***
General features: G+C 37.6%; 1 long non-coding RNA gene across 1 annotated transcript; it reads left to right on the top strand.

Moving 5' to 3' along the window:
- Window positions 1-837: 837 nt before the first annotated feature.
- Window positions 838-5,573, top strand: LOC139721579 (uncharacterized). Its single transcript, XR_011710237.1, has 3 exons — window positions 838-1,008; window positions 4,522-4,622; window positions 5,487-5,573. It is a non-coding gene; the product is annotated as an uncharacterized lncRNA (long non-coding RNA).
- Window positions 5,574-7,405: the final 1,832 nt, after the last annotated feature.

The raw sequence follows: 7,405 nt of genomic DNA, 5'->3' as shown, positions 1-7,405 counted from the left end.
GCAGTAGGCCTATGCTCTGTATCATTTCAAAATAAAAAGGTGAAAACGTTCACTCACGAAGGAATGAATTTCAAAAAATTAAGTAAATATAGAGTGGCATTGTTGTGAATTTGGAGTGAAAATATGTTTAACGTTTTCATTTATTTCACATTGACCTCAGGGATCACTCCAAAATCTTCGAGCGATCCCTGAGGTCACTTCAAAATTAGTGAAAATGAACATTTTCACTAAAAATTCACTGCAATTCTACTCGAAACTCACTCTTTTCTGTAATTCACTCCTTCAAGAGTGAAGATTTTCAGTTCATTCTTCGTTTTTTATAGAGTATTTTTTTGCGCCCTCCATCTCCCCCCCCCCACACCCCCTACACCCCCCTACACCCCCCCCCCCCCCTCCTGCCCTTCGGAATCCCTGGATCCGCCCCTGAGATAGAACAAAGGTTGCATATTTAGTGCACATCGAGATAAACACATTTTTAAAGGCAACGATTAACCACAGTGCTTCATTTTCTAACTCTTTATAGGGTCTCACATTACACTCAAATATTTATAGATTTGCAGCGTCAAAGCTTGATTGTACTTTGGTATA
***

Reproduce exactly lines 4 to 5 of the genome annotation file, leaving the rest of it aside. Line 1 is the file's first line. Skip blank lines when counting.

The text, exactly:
- Window positions 838-5,573, top strand: LOC139721579 (uncharacterized). Its single transcript, XR_011710237.1, has 3 exons — window positions 838-1,008; window positions 4,522-4,622; window positions 5,487-5,573. It is a non-coding gene; the product is annotated as an uncharacterized lncRNA (long non-coding RNA).
- Window positions 5,574-7,405: the final 1,832 nt, after the last annotated feature.